“Divergent problems, as it were, force us to strain ourselves to a level above ourselves.”
B. F. Schumacher
I know it is customary to let readers know something about the blogger – so here goes (with limitations). Facts: Female, MBA, doctorate in English literature, retired from career in the management side (mostly) of academia, Yankee transplanted to North Carolina for the weather and the hills. And aging. Old age has long been a concern of mine and entering it has only intensified things. I am aware that I was somewhat unconscious (sometimes downright comatose) during my earlier phases – youth, young adulthood, middle age – but I set out to have a more conscious old age.
The title of this blog takes its title from a list of resolutions that Jonathan Swift drew up when he was young so that he would not have the kind of old age that he was having to put up with by those around him. Mostly, Swift did not keep his resolutions. Mostly, no one does. But he at least thought about it. Incidently, I wrote my dissertation on the subject of the changes in attitudes toward aging in the Enlightenment period, and used the Struldbrugg episode (look it up!) in Gulliver’s Travels as a pivot from which to look at earlier and later portrayals of aging. I will eventually post the abstract of that lengthy document here, and perhaps even a link to the library where it resides in dusty obscurity. I did learn some interesting things, though, and will surely reference them in my musings here.
Clearly, despite a career in university finance and facility mangements, I am a creature of the word. For many years I have scribbled away – short stories, essays, novels – without the attempt or intent to publish. Some such creations have been read by my husband, fewer by friends, the most by various writing groups that I have belonged to intermittently. As I grow older – and, again, growing older will be a theme here – it has occurred to me that these texts could die with me. Not a disaster. But there is this: because I never worried about what was marketable or trendy or even culturally acceptable, I wrote about things that concerned me, obsessed me, puzzled me. I can’t say I wrote to find the answers, as most of the issues I addressed have no solutions. In the words of E. F. Schumacher, they were divergent rather than convergent problems. “Divergent problems, as it were, force us to strain ourselves to a level above ourselves.” There were no answers, but sometimes writing about them gave me a new perspective, sometimes it made me understand that I had not properly framed the issue. In any case, my writing addresses human issues and may, therefore, possibly be of interest to others. Or, in the words of Sartre, they may act – if only temporarily – as “guardrails against anguish,” if only in the demonstration (and isn’t this function of all literature?) that someone else has suffered through it. It is not necessarily your personal hell.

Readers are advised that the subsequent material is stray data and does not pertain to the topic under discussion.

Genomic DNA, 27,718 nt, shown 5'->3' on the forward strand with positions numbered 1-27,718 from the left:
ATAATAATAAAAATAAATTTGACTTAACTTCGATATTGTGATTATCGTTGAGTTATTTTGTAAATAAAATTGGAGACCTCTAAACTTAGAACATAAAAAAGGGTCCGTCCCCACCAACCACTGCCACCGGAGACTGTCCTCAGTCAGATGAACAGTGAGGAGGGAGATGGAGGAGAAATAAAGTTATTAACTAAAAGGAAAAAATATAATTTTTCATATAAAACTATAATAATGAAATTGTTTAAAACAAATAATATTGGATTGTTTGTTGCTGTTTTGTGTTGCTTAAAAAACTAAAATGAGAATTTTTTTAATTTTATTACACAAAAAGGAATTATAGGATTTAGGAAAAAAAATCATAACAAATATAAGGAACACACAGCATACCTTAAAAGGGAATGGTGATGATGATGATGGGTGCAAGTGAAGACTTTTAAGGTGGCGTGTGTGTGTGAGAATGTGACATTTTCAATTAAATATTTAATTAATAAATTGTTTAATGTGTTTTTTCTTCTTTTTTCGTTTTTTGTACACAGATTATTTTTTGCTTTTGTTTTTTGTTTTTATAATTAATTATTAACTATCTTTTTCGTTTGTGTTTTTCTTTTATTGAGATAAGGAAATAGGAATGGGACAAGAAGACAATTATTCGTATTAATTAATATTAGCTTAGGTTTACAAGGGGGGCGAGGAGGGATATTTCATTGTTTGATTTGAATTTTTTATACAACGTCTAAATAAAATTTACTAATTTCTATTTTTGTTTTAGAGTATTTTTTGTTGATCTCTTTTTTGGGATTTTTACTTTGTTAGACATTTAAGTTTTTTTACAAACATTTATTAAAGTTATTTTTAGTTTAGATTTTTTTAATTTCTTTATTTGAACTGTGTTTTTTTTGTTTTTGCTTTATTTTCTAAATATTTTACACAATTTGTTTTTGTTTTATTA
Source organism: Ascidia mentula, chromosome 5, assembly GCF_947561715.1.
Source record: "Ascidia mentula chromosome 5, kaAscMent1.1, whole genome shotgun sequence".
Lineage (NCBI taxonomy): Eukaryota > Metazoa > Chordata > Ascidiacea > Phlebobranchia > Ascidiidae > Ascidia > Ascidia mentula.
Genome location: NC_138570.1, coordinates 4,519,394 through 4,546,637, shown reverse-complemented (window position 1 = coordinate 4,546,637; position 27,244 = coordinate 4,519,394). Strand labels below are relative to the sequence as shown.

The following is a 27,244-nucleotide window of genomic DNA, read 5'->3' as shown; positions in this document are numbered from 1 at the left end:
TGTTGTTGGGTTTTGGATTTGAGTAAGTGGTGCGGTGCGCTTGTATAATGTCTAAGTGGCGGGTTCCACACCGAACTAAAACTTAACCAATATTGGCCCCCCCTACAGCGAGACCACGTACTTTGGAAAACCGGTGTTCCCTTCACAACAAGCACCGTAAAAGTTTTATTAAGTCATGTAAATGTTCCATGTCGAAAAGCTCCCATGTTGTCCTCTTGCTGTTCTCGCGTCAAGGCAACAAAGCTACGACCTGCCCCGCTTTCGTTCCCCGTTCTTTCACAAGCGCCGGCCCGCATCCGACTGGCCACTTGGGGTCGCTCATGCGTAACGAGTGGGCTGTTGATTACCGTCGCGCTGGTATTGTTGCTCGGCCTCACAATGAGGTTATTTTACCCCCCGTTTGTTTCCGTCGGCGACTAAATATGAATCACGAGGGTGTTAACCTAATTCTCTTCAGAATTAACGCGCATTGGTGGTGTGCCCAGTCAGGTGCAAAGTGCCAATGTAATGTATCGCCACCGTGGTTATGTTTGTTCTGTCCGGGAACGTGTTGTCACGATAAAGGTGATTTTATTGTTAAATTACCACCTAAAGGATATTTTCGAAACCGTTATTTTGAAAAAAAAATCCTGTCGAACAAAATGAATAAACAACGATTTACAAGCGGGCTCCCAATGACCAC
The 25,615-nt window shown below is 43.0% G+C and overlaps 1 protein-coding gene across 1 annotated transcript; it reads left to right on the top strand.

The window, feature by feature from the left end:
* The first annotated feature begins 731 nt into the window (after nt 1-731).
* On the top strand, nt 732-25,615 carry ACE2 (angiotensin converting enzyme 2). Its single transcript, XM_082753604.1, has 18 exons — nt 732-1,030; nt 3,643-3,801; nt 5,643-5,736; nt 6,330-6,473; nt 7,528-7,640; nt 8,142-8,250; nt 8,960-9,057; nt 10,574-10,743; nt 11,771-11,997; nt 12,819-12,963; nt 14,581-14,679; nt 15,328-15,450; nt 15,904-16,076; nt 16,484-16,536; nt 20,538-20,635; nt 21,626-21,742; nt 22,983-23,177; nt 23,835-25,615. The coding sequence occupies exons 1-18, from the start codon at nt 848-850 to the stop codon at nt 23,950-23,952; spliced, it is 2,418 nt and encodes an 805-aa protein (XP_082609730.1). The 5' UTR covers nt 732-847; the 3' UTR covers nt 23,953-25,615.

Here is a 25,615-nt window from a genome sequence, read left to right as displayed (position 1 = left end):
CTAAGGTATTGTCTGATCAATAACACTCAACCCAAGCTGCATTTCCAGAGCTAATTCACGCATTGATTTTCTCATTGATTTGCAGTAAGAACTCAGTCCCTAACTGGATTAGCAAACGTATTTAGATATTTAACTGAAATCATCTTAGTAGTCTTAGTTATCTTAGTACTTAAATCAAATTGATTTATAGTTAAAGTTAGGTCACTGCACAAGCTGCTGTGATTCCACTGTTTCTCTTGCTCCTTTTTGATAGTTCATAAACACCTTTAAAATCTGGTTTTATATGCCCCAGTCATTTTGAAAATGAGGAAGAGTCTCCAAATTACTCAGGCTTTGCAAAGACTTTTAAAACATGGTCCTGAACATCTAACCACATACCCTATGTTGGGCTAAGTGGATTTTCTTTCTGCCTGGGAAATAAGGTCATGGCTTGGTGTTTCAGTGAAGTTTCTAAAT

That sounds negative, however. Most of it is not hell and some of it is even hilarious. Old age can surely be both tragic and comic (sometimes simultaneously). For example, I was interested in what kind of world it would be if it were run by the very elderly, and subsequently concocted a thought experiment where – in a year of limited flu vaccine – a virulent flu wiped out everyone except the very elderly (who got the shot) and babies in their first few months (whose immune system protected them). The resulting novel (The Fourth Quartet) turned out to be both a dystopia and a utopia. A recent short story (“A Perfect Ending”) is a snapshot of the struggles between a mother with dementia and her daughter. I am the daughter, but by writing from the mother’s point of view I tried to better understand another divergent challenge. And laugh.
My goal is to blog at least once a week and I am a goal-oriented person. I will muse and post related stories, essays, pieces of novels. And I will try not to worry about whether anyone reads them. At least they are out of the bottom drawer and may benefit from being digitally aired out. In any case, it has forced me to look back over my work and, as you will find, such reflection and sorting out is the very heart of what we should do in old age. Saint Benedict in the prologue to his rule said that God “lengthened our days by way of a truce” so that we could reflect on and atone for our misdeeds. A truce. A break in the war against the world, against time, against the way things are. And so may it be.
Note: The quote above is from Schumacher’s Small is Beautiful, but a more elucidating discusion of convergent/divergent problems is found in his Guide for the Perplexed.